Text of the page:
In 2011, while working for Heritage Foods USA in Brooklyn, Erin Fairbanks had an idea. Together with cheesemaker Anne Saxelby, Erin wanted to end the practice of euthanising young male goats the dairy industry had no use for. The pair created Goatober from what they saw as senseless waste.
It started as a month-long celebration of putting goat meat on the menu of New York restaurants. The campaign quickly grew, arriving in the UK in 2016, and now restaurants all across the world participate.
Goatober spreads the word that goat meat is delicious, ethical and sustainable. The hope is to move goat meat into the mainstream, with the goal that all billy goats born into the dairy system, anywhere in the world, will go into the food system rather than being wasted.
The Creameries in Chorlton was one of the first UK venues to kick off the campaign this year, with a goat-themed menu by James Whelan from Cabrito Goat Meat Ltd, ‘Drunken Butcher‘ Iain Devine and chef Mary-Ellen McTague.
“We took the idea from New York three years ago,” says James, who founded Cabrito after keeping a few goats to solve a land management problem.
He was cooking at River Cottage at the time and a few of the goats ended up on the menu. After seeing how well the kids sold, James thought perhaps there was a market for kid goat meat. He was right.
All Cabrito kids are a by-product of the dairy industry, and would have in the past been euthanized shortly after birth. In a world of dwindling resources and rising food prices, James believes this cannot be justified. Cabrito’s network of farms now produce high quality meat from this previously wasted resource.
“I’m not the first person to say it, but all our purchasing decisions have consequences,” says James.
“The consequences of buying goat dairy produce – milk and cheese – is billy kids with a grim prognosis. So all we are really trying to do is fill out the circle a bit.
“This year we’ve got events all over Europe, and we are working with the US, too. We are trying to have this month long celebration of goat meat, to get people eating it and restaurants supplying it. It means the billy goats don’t end up either in feedlots or in holes in the ground.”
For their Goatober event in Manchester, the chefs wanted to show the diversity of dishes that can be created from goat meat, using a variety of cooking techniques rather than just slow-cooking, and to demonstrate the wide appeal of the meat.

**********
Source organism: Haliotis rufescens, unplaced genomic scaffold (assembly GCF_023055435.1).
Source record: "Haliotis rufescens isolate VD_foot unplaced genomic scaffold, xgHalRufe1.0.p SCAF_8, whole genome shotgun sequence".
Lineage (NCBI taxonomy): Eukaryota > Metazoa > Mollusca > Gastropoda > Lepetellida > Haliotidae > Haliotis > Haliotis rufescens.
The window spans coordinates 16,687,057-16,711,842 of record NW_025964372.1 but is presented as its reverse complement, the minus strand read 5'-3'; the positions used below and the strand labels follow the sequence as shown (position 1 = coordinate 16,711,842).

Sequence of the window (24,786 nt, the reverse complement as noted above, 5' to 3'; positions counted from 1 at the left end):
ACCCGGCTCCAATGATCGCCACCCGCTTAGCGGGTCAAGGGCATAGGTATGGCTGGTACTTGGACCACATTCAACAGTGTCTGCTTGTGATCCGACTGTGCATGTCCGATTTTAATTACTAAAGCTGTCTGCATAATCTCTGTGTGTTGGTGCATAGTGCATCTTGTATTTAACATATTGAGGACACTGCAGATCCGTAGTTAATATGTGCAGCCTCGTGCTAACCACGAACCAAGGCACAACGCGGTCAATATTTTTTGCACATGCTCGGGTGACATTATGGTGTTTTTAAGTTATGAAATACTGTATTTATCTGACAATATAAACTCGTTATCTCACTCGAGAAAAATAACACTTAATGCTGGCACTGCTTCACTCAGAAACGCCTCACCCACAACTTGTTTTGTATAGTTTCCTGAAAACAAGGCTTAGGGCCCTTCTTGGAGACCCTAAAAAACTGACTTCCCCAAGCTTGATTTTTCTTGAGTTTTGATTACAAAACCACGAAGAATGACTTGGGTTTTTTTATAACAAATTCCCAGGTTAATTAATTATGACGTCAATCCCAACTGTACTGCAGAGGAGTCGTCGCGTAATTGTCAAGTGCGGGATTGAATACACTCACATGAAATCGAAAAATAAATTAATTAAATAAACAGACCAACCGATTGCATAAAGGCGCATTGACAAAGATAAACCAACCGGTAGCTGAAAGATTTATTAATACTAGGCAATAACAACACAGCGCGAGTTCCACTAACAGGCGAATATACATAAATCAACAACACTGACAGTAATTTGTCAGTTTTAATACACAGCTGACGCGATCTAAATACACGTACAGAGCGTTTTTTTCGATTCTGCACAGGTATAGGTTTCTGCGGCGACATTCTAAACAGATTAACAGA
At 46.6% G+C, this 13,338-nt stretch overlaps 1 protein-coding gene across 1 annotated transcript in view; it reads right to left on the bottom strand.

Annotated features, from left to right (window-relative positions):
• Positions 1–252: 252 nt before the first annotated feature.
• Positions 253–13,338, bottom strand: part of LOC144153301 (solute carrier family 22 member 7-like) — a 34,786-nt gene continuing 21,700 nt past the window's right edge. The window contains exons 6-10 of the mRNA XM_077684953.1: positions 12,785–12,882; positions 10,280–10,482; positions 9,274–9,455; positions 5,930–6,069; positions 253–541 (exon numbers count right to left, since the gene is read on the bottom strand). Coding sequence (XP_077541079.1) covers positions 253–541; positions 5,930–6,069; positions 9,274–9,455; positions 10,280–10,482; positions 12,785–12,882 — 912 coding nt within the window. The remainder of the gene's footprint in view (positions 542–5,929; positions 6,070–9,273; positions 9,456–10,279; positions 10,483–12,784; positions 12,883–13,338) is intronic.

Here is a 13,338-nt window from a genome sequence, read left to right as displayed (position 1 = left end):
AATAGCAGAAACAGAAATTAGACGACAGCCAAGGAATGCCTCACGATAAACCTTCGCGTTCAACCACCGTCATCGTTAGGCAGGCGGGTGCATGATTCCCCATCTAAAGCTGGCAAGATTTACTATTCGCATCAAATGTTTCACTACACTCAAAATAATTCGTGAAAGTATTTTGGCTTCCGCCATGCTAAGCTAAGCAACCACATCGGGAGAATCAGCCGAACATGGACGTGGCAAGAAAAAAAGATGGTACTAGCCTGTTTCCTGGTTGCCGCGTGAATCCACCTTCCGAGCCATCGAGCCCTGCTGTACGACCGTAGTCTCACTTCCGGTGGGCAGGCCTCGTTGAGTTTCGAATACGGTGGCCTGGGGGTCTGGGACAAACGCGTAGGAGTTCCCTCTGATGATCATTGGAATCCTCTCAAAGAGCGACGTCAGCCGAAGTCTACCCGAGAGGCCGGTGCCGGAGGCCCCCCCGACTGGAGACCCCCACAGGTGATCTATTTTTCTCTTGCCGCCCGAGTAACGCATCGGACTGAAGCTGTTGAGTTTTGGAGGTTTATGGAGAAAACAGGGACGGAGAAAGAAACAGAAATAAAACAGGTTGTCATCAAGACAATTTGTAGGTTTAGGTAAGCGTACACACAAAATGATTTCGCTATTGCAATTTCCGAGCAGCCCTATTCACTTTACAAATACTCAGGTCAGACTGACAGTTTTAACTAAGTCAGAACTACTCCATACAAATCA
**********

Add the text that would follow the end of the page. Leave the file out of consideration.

The meal started with snacks of almonds fried in goat bacon fat with pink peppercorn salt and goat charcuterie, before we got stuck into two lots of goat tacos prepared by Iain.
The first taco consisted of slow-cooked goat shoulder with sumac, bean puree and pickled red cabbage, while the second was topped with raw goat tartare with tequila and tabasco, sweet fresh pineapple, tabasco and mint salsa, and frozen sour cream powder.
“My dishes are two of my favourite things,” said Iain. “I either like to slow cook meat, which is one of your tacos, or to keep it really fresh, which is the other.”
While we may be familiar with slow-cooked goat, it was the first time I had tried goat tartare. It was light and clean-tasting, with a punchy hit of heat from the tequila and tabasco. Delicious.
Next up was Mary-Ellen’s course, a rich goat broth and dumplings. Made with goat shoulder, brined, slow cooked and then barbecued, she had also made dumplings with goat suet.
It was followed by Kansas style smoked goat and cornbread, prepared by James.
“The meat’s smoked on a Big Green Egg for about eight hours at 120°, marinated in Tabasco, brown sugar, onion and garlic powder, and brushed as it’s cooked in Kansas sauce – which is basically ketchup, sugar and vinegar with Tabasco and smoked paprika,” he explained.
“So it’s basically the authentic sweet-and-sour taste you expect from barbecuing in the southern states.”
Pudding used goat dairy rather than meat, with a creamy dish made from roast plum, goat milk yoghurt and honey sherbert, bay and almond.
The chefs were all enthusiastic that goat should become part of our regular diets, and the variety of dishes proved its versatility beyond the curries or slow-cooked stews we might expect.
“I adore goat. I did even before I met James,” said Iain. “It’s an utterly delicious meat. And like rose veal, we should eat it. If you want to eat dairy, you should go down that route.”
All the goats for The Creameries dinner were from a farm just outside Skipton, and James believes passionately in supporting local farmers.
“A lot of the work that is going on in France and Germany is about keeping the money in the local community,” he says. “It’s a circular economy thing. So if you’re buying local dairy products and you’re also buying meat, the money is staying in the area.
“It’s a really sustainable message.”